This week’s world music entry is a bit of a history lesson – but it’s a good story, so bear with me.
Born in Newport, Quebec in 1894, Mary Rose Anna Travers seemed destined to live her life in poverty. She was only one of twelve children in a very poor family, and could not afford formal music education. Her father was Irish-Canadian, while her mother was French Canadian, so her musician father taught her both music styles. She began performing at an early age, albeit casually, playing the accordion at a logging camp where she and her father worked in 1908. That same year, she moved to Montreal to become a maid. In 1914, she married Edouard Bolduc, and they began raising their own family in the poverty to which she was accustomed.
Some of Mary’s amateur musician friends performed in a folk music troupe, and were missing a violinist for one performance. They asked her to step in, and were so impressed when she did that they asked her to become a regular. She and Edouard needed the money, so she began playing more and more, even on the radio, and was signed onto Starr Records in 1929. It was for them that she wrote her first song, “La Cuisiniere”, because she needed content to fulfill her contract. Her songs, initially unsuccessful, soon became bestsellers and Madame Bolduc or La Bolduc, as she came to be known, became a household name in the 1930s. However, her career was to be short-lived – she died of cancer in 1941.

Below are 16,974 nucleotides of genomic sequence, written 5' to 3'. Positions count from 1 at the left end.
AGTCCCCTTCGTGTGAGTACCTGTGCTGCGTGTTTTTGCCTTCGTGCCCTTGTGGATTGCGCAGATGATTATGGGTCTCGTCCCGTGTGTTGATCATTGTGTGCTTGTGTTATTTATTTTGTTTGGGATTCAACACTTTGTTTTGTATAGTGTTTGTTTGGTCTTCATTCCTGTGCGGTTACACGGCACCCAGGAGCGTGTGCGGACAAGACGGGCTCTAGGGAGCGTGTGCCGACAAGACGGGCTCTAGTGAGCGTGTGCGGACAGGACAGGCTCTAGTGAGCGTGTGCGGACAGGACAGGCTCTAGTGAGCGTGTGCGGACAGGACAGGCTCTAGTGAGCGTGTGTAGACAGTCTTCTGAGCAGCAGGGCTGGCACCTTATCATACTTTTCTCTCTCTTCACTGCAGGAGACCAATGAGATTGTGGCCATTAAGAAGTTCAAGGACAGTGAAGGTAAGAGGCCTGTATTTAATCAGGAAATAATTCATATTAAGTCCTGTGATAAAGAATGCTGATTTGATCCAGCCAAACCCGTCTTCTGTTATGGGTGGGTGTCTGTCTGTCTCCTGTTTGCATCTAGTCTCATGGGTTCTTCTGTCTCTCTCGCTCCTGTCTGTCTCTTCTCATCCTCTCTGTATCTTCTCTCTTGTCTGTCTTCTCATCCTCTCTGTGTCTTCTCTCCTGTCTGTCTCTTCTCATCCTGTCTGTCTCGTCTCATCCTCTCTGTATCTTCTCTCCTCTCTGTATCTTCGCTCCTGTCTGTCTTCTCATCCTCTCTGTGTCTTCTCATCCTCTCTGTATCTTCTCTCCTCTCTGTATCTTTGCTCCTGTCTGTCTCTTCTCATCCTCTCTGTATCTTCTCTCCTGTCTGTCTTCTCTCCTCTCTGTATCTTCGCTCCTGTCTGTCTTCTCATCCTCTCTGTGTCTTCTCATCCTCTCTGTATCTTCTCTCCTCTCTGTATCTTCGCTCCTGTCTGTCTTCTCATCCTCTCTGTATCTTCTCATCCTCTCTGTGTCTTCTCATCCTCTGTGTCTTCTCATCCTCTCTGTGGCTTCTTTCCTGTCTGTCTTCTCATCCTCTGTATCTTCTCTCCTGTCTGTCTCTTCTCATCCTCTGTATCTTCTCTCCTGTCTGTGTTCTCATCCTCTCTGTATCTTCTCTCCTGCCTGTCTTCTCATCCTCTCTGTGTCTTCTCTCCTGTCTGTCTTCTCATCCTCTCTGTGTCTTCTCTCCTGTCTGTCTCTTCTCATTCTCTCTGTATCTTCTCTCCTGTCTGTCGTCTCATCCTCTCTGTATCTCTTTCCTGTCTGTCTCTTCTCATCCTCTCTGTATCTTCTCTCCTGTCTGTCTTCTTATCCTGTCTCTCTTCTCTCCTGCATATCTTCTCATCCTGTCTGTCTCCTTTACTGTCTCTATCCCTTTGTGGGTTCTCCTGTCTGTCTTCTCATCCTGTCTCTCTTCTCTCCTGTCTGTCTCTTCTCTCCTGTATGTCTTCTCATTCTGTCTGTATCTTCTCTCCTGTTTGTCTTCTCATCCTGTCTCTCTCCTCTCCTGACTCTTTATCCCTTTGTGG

La Bolduc had a short musical career, but she managed to rise to fame from the most adverse poverty by sheer talent. Her music, much of it upbeat and comical, but with many songs dealing with the problems of the poor, appealed to listeners during the hardships of the Great Depression, while at the same time preserving traditional folk songs and styles. Today, she is regarded by many as Quebec’s first singer-songwriter.